Your first reading of the story should bring to bear the standard opening agenda of curiosity for any story.
(1) As to narrative point of view: Do we have a participant or a non-participant narrator?
If participant, is it marginal or central?
In either case, in what ways and to what degree is the narrator reliable or unreliable?
Is the narration "objective" or "omniscient" (and if the latter, is the narrative omniscience limited in some identifiable way)?
Does the narrator intervene on occasion with editorializing remarks, or does the narrator abstain from doing this?
Even in the first reading, you'll want to be wondering what might have determined the author to decide that the choice he or she makes with respect to narrative point of view might serve what he or she eventually decided on as the larger purposes of the story as a whole. Getting clearer on this will be the business of subsequent readings.
(2) How is the plot of the story structured?
What's functioning as exposition?
What functions as the element that precipitates the rising action of the plot?
What best qualifies as the story's climactic episode, and (within that) climactic moment?
Does the story have a denouement?
If so, is the denouement "open" or "closed"?
Again: even in your initial reading, you're not interested in the answers to these questions in their own right: you want already to be reflecting on what the possible "whys" might be for the author's decisions to shape the plot in the way it exhibits itself to be. For example: what issues are raised by the facts that end up being highlighted by being cast in the role of climax -- or of denouement?
In particular: since you're dealing with a short story (and not a nouvelle or a traditional tale), you can expect that the plot will be made to serve the purposes of characterization, and most particular, the characterization of the protagonist. That is: the plot will not be of interest "in itself," but as an action that raises curiosities that, if we follow them up, take us to somehow important insights into the central personage the story is about.
And the theme of this story -- since it is a short story in the particular sense of the term in which we're using it here -- will be something that arises in turn from our reflections on what we notice about the character of the protagonist.
(3) Concerning the protagonist:
Is the author's portrayal of him round or as flat?
Does Ellison draw him as dynamic or as static?
Does the story turn on an epiphany?
If so, is it the protagonist's -- or just the reader's?
Note that, to the degree the protagonist experiences an epiphany, we have an initiation story.
If the former: is it adequate -- or is there more, available to the reader?
Note that, to the degree the protagonist's epiphany is inadequate, or altogether absent, we have his initiation is incomplete, i.e., potential but not actual.
It's best not to read further in this study guide until you have completed your first reading. After you've finished your initial reading and collected your initial thoughts on the questions outlined above, you can proceed to consider what follows.
(4) Can you put your finger on (say) 3 features of the young man who tells the story that tell us either that he has some sound instinct or that he has an eye for a potentially significant detail?
Foil relationships are important here: what sets him apart from the rest of the people who are present at the "party"?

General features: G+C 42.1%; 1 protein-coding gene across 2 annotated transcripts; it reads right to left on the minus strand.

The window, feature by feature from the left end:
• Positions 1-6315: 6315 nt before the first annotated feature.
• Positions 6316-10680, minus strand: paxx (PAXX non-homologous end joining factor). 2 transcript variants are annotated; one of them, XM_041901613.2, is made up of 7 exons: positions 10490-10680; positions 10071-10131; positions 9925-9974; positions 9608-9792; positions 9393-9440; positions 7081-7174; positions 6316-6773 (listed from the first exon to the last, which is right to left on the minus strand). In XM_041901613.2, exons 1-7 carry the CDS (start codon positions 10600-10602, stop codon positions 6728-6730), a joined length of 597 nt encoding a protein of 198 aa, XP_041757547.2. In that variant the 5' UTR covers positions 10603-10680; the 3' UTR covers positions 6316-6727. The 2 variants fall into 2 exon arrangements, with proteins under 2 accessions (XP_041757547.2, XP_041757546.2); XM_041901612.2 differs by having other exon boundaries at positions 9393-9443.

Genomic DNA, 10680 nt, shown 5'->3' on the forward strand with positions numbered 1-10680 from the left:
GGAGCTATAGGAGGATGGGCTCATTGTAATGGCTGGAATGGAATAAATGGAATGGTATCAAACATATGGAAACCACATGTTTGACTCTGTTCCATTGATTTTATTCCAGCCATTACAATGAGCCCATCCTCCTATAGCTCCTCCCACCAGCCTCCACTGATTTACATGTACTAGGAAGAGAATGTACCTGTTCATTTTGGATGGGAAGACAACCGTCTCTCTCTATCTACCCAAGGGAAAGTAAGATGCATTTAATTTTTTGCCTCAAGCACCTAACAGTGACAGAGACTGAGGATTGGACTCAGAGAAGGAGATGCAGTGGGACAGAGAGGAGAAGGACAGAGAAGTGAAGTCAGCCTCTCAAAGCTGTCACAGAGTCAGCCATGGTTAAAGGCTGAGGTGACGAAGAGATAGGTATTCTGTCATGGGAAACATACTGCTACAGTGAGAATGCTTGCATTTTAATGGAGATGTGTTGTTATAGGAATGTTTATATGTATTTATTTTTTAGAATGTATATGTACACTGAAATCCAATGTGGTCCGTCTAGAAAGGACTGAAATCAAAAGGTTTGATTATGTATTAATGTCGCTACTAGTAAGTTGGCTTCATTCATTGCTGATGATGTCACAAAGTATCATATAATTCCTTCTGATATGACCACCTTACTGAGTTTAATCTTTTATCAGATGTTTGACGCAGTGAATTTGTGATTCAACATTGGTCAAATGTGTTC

What is his reaction to the victim?.
What happens after he leaves the scene.
What does he pick up on in the remarks made in the general store the day after the lynching -- the observation by the white sharecropper and the reply by the storeowner?
(5) Are there any details Ellison has built into the story that suggest that the narrator, in the time between experiencing what he did and telling us of his experiences, hasn't gotten very far in understanding the issues at stake in these reactions?
This is a way of asking whether there are insights we are able to reach -- on the basis of what the narrator has told us -- that he himself evidently hasn't arrived at, at least by the time in which we are imagining him to be telling the story? These could be
insights into the mentality of the people who see nothing wrong with what was going on; or
insights into the narrator's reactions to what happened (at the party itself, or in its aftermath).
If there are insights we reach that he doesn't, we then need to ask whether Ellison has provided us with any clues that might enable us to get some insight as to what factors are holding the narrator back from seeing what we have?
So then: in reflecting on your second reading (perhaps by way of undertaking still a third reading), you might press to conclusion some of the curiosities you were exercising in your second reading.
(6) Pick one of the reactions that sets the narrator apart from the people in the town he visits, and explain what we'd notice if we were to think those issues through.
Has he noticed these?
(7) Can you speculate on what it is that Ellison might be inviting us to notice as the probably reason the young man doesn't get as far as you did? If you don't get this far now, don't beat yourself over the head. But this might be something to be curious about when you reread the story one day, perhaps after our course is over with.)
(8) What might Ellison, a black author, be inviting us (bptj black readers and white) to notice, by portraying his white protagonist as he has?
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Contents copyright © 2004 by Lyman A. Baker.
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This page last updated 08 April 2005 .